“With the city people, they’re dirty and rough; their hair isn’t clean, that’s why they wear beanies and caps,” says Alexander, meaning the team had to s rely on modern tricks of the trade to create that “dirty” hair effect. “I’ve used a lot of spray wax – that, and shaving cream. It’s hard to dull hair because every pomade or gel makes it shiny. Shaving cream is really good for dulling people’s hair. people; it makes hair matte. You can’t get the fancy lathers. It’s just plain old white barbershop shaving cream. I go with old school Gillette ($3) – all I can get multiples.

Hidden hair nods to witches

HOCUS POCUS 2, from left: Belissa Escobedo, Whitney Peak, Lilia Buckingham, 2022. Disney+/Courtesy Everett Collection
In the new film, audiences are introduced to three new modern-day main characters – Becca, Lizzy and Cassie – who are all meant to represent the “new coven”. This detail was woven throughout the film in subtle Easter eggs: “When you look at them and their hair, there are colors and [details] in their costumes that mimic witches,” says Alexander.

That’s why Becca wears her hair curly and in a bun, like Winnie Sanderson, while Izzy has a high ponytail atop her head to mimic the exaggerated taper hairstyle worn by Mary Sanderson and Cassie wears her hair down during the most of the film as Sarah Sanderson. “When you see the silhouettes, you can see there’s a bit of it in the witches and the witches in them,” she says.

Throwbacks to “Hocus Pocus” Hair You May Have Missed

Like the original, some of the best hair and makeup moments come from the epic Halloween festival. It’s also where the film’s hairstylists got to have the most fun: “I had 12 hairstylists working on set for this scene and it was like, ‘Here’s a box of wigs, do whatever you want ‘”, she says. “We probably had 150 wigs every day we did this festival. It was our creative moment.”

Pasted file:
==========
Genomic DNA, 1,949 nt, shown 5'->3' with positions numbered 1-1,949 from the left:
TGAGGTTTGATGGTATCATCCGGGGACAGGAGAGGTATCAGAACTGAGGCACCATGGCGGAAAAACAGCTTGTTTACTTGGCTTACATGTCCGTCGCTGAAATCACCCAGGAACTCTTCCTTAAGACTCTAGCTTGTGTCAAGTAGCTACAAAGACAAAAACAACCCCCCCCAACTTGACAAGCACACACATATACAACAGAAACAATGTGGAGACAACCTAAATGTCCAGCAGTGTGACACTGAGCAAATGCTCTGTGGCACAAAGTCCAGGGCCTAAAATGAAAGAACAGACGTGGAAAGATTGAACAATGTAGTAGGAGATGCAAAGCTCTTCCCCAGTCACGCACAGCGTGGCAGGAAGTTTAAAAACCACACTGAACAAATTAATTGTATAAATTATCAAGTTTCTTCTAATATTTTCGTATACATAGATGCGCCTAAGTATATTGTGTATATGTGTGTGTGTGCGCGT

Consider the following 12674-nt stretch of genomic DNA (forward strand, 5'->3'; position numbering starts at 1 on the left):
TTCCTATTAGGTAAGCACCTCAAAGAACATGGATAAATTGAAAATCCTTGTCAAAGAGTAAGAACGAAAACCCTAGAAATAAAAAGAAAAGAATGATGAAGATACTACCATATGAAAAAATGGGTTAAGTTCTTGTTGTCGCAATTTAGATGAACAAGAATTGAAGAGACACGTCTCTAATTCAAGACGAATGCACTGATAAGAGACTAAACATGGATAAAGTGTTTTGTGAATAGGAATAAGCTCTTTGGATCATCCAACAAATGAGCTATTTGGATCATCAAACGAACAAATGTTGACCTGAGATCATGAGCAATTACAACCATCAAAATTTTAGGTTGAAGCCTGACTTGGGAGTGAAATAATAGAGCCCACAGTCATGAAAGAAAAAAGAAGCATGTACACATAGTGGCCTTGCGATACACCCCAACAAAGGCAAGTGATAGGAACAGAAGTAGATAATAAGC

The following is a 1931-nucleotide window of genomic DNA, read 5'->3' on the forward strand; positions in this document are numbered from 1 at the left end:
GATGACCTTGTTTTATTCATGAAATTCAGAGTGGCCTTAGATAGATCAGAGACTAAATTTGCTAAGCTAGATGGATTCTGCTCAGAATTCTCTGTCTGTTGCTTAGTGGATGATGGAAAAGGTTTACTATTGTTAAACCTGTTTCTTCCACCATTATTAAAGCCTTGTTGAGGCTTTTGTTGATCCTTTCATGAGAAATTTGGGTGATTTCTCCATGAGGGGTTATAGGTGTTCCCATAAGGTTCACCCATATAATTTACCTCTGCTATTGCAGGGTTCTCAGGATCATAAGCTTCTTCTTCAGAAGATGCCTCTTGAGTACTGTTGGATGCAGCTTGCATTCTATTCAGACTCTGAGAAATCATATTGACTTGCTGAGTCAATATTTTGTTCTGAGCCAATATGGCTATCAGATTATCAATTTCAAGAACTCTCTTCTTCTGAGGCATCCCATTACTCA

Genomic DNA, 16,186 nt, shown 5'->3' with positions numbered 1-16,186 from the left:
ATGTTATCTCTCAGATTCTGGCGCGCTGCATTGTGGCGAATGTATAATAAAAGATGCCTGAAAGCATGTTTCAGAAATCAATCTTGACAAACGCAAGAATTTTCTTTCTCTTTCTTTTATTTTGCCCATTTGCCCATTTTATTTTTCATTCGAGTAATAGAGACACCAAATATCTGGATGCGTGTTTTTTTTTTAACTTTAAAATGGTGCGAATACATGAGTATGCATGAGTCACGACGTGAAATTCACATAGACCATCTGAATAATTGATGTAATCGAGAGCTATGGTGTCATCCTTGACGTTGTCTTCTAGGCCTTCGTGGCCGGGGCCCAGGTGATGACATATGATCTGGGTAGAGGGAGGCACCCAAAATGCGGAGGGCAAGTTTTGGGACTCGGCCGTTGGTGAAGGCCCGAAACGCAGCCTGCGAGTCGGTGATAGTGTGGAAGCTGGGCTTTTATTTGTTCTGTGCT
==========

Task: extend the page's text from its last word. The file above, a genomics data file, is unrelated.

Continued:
Blink and you might miss all the subtle throwbacks to the original Halloween costumes from the first film – there’s a nod to Madonna’s conical bra and sleek ponytail, angel costumes and devil and the multiple outfits of Sister Sanderson. “We have a Marie Antoinette walking around wearing her wig because she’s so heavy she wouldn’t wear it all the time. It was like Halloween every day filming these scenes.”

Behind the making of the witch mother’s wig

HOCUS POCUS 2, Hannah Waddingham, 2022. Disney+ / Courtesy Everett CollectionImage source: Disney+ / Courtesy of Everett Collection
Another new character in the film is Mother Witch (Hannah Waddingham), who is unlike any other witch from Disney’s past. “The normal witch is always scary with very white hair or dark black hair – we wanted her to be ethereal,” Alexandra explains. “You thought she was beautiful but yet you were a little scared of her. You didn’t know where to go. Are you going to this woman or are you staying away from this woman? Will you love me? With her wig, Gretchen and I landed on this luminescent silvery purple lavender with a dark mottled root.

She adds, “Everything was custom hand dyed and then hand tied. We didn’t want it to look real, so the shade almost looks like an oil slick color. This is the most beautiful wig ever.”

The hair products they used the most on set

One of Alexander’s favorite products was the one the entire crew turned to throughout filming. “We used Unite Hair 7 Seconds Detangler Leave-In Conditioner ($28) on our wigs because you don’t wash as much as you would the hair,” she says. We did all the witch double wigs for body doubles so we had to keep them maintained and looking healthy. You would spray that at night and scrunch it up so you could go back and curl it in the morning.”

For Peak’s hair in particular, she liberally used Amika Power Hour Curl Refreshing Spray ($25) between scenes to give her curls a boost. “We used a lot of Amika products on set; the products are so light and really good.”

Image source: Matt Kennedy / © Disney+ / Courtesy of Everett Collection